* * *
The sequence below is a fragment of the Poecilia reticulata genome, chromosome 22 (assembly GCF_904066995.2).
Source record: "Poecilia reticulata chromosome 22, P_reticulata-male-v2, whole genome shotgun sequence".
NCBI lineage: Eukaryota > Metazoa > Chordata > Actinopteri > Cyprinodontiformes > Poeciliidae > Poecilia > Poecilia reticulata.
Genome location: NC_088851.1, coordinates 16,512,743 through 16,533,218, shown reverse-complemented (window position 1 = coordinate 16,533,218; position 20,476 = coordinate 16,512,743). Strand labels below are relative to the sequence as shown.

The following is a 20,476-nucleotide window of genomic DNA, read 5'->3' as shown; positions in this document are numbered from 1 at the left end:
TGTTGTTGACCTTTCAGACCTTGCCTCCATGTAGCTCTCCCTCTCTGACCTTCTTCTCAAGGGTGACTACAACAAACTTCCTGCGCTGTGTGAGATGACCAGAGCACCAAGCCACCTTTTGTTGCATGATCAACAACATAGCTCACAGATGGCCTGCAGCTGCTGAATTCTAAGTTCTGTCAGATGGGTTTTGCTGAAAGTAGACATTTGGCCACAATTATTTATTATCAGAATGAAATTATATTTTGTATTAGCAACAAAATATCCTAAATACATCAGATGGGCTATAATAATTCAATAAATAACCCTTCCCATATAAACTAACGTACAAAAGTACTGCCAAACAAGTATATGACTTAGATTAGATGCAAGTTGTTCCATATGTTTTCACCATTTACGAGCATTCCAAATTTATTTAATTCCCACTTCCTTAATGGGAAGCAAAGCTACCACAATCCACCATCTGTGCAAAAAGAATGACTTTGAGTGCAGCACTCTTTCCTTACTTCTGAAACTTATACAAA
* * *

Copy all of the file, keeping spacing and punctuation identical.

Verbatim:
The sequence below is a fragment of the Poecilia reticulata genome, chromosome 22 (assembly GCF_904066995.2).
Source record: "Poecilia reticulata chromosome 22, P_reticulata-male-v2, whole genome shotgun sequence".
NCBI lineage: Eukaryota > Metazoa > Chordata > Actinopteri > Cyprinodontiformes > Poeciliidae > Poecilia > Poecilia reticulata.
Genome location: NC_088851.1, coordinates 16,512,743 through 16,533,218, shown reverse-complemented (window position 1 = coordinate 16,533,218; position 20,476 = coordinate 16,512,743). Strand labels below are relative to the sequence as shown.

The following is a 20,476-nucleotide window of genomic DNA, read 5'->3' as shown; positions in this document are numbered from 1 at the left end:
TGTTGTTGACCTTTCAGACCTTGCCTCCATGTAGCTCTCCCTCTCTGACCTTCTTCTCAAGGGTGACTACAACAAACTTCCTGCGCTGTGTGAGATGACCAGAGCACCAAGCCACCTTTTGTTGCATGATCAACAACATAGCTCACAGATGGCCTGCAGCTGCTGAATTCTAAGTTCTGTCAGATGGGTTTTGCTGAAAGTAGACATTTGGCCACAATTATTTATTATCAGAATGAAATTATATTTTGTATTAGCAACAAAATATCCTAAATACATCAGATGGGCTATAATAATTCAATAAATAACCCTTCCCATATAAACTAACGTACAAAAGTACTGCCAAACAAGTATATGACTTAGATTAGATGCAAGTTGTTCCATATGTTTTCACCATTTACGAGCATTCCAAATTTATTTAATTCCCACTTCCTTAATGGGAAGCAAAGCTACCACAATCCACCATCTGTGCAAAAAGAATGACTTTGAGTGCAGCACTCTTTCCTTACTTCTGAAACTTATACAAA